Hello. Recently, CDP tool’s creator afta8 posted a brand new tool: Offline Filter. It’s a niffty little tool that offers 4 different filter types, built-in cutoff envelope controls and 2 great sounding distortions. It works offline which means a different (and cool) workflow for mangling sounds. As in working with CDP. Definitely give it a try if you’re a Renoise user. And thanks afta8 for another smasher!
So this week we’re gonna give this awesome tool a try. I’m recently in a low-end mood so here’s our starting sound, a bassy sample straight out of Morphsynth (which is also another tool I highly recommend):
It’s a harsh sounding sample but a bit of harshness (high frequencies) usually works for doing filter movements. My carrier oscillators look like this in Morphsynth. It is nothing complicated, just 3 oscillators (pulse, chebyshev, sine) morphing into each other. The durations for the morphs are 377 ms and 307 ms respectively. The chebyeshev oscillator is also “shape” tweaked which means it’s asymmetrical. (I think.)
And this carrier is being modulated by a single sine wave, which is deformed by minus 30 percent, phase inverted and an octave higher (2/1 ratio). This last bit results in a metallic timbre.
Now it’s time for offline filter. What I do here is applying it 4 times, all with different settings as shown here. The specific parameters aren’t really important as it’s a matter of trial and error, but I’ll explain what we’re after below, hopefully to provide some perspective for the process. Between each filter application, I also apply some chorus (again offline via “apply track FX” button). It all turns out like this:
Now let me explain the key factors here:
-In some filtering steps, dry/wet setting is low, which attempts to prevent losing all the frequency information when doing a radical sweep.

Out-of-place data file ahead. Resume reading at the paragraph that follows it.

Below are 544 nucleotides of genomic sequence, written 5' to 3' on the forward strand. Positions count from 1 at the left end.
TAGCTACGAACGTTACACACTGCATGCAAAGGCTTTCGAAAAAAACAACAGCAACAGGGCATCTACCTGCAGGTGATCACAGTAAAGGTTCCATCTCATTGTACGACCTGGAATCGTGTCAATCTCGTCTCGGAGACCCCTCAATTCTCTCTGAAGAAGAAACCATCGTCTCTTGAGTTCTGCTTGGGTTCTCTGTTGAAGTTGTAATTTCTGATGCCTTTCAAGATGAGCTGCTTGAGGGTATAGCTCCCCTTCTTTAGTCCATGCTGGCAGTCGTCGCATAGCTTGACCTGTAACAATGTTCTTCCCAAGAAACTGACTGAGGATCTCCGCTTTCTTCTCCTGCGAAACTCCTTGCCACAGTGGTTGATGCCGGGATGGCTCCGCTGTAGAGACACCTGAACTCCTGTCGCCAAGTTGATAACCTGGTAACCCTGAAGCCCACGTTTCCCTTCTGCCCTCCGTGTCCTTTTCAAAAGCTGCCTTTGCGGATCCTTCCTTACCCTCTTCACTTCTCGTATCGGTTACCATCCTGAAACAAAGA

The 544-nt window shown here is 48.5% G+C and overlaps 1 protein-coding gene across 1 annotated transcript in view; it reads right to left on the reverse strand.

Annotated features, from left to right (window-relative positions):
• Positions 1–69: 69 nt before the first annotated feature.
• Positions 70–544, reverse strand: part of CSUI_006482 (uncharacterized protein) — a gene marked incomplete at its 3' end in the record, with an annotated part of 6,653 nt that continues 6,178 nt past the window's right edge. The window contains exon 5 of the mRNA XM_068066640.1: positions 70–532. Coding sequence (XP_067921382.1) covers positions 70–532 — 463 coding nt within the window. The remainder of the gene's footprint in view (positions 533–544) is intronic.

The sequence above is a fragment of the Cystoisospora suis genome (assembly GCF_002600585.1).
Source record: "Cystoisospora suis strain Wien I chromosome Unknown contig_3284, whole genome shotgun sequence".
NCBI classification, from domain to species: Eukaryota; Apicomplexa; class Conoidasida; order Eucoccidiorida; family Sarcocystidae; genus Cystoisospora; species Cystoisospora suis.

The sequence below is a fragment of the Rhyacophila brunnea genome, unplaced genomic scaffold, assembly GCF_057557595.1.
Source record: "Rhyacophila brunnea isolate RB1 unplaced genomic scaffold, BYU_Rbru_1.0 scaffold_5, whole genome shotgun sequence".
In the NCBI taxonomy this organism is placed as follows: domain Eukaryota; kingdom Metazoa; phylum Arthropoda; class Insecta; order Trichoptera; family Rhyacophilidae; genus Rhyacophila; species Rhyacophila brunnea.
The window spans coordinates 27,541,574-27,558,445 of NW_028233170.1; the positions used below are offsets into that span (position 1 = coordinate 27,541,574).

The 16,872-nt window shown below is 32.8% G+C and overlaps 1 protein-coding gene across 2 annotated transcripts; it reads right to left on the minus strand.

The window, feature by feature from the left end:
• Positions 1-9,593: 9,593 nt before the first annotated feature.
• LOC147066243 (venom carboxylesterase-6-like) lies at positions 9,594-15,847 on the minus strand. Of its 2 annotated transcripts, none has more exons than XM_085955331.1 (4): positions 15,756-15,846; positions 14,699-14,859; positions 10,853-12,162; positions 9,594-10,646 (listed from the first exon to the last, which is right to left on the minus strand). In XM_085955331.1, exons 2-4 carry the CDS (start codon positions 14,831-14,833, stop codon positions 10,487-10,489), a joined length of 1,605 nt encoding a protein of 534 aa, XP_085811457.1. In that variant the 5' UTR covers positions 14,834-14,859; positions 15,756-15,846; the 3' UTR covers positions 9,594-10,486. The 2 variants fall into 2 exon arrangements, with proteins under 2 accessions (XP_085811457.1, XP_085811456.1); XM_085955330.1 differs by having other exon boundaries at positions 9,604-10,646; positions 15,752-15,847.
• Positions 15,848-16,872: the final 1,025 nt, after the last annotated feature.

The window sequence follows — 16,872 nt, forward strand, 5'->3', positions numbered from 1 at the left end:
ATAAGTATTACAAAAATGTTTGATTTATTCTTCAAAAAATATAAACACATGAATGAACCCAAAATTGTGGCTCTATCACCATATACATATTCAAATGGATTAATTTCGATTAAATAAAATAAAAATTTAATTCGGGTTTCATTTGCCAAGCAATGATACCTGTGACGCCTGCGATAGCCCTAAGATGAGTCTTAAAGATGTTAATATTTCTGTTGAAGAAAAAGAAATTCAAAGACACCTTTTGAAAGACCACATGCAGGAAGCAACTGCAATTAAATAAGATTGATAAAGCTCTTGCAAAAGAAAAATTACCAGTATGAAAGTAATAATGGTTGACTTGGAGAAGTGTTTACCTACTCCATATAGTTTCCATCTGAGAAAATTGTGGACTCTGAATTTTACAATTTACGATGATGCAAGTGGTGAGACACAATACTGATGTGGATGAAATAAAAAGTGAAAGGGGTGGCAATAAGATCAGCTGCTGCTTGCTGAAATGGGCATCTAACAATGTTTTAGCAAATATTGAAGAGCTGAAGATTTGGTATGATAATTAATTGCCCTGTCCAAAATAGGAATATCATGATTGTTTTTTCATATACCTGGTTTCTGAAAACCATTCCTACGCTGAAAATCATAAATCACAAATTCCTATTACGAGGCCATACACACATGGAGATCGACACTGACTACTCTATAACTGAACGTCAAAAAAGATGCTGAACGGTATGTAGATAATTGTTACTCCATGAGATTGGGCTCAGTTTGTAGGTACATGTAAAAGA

-Each step introduces distortion, and that helps with keeping the sound powerful even though we’re taking out frequencies with the filter.
-In these kind of basses, the thickness and movement usually comes from distorting things that are out of phase. You can get that effect by detuning, ring mod, fm or in this case, chorus.
All right, next step: Even more filtering. I’m going for a recent favourite, Melda Production’s freebie MBandPass again. As usual I’m automating the lowpass, highpass and dry/wet. This adds another level of filter movement. There’s also one more chorus here using the same settings as above.
This is pretty much it. Using some basic effects & sequencing you can get a lot of mid rangey bass sounds from this sample. I’ll demonstrate an example:
Let me clarify what happens here:
– Sequencing part is pretty basic. Just triggering the sample, reversing it occassionally using B0/B1 pattern commands. There’s also a downward pitch slide at the end using 0Dxx. A cool thing I like here is using phrases for this. As they can have independent Lines Per Beat, you can really juggle some nice rhythms using reverse commands. (Usually using higher LPB values and fine tuning where the reversing occurs.)
-I have a Camel Crusher (great freebie saturation) doing it’s thing. Also a cabin simulator adding a bit of extra texture, especially to the high frequencies.
-As chorus Valhalla Ubermod, too add some more widening and thickness. This one isn’t free, but it’s cheap & fantastic.
-Reverb (only on non sub frequencies, see below), Compression and EQ.
-As I’ve demonstrated before, an excellent technique for making good sounding low end is just filtering out your sub 100 hz range with a highpass filter and adding a simple sine or filtered square wave, tuned to the appropriate note. You can usually do it in a single R3 instrument using instrument effects.
And that’s it. This has been a text heavy post, and I’m not sure if it manages to convey the information I wanted to share. Let me know what you think!
Thanks for reading, see you around.
(Image by Eric Leslie)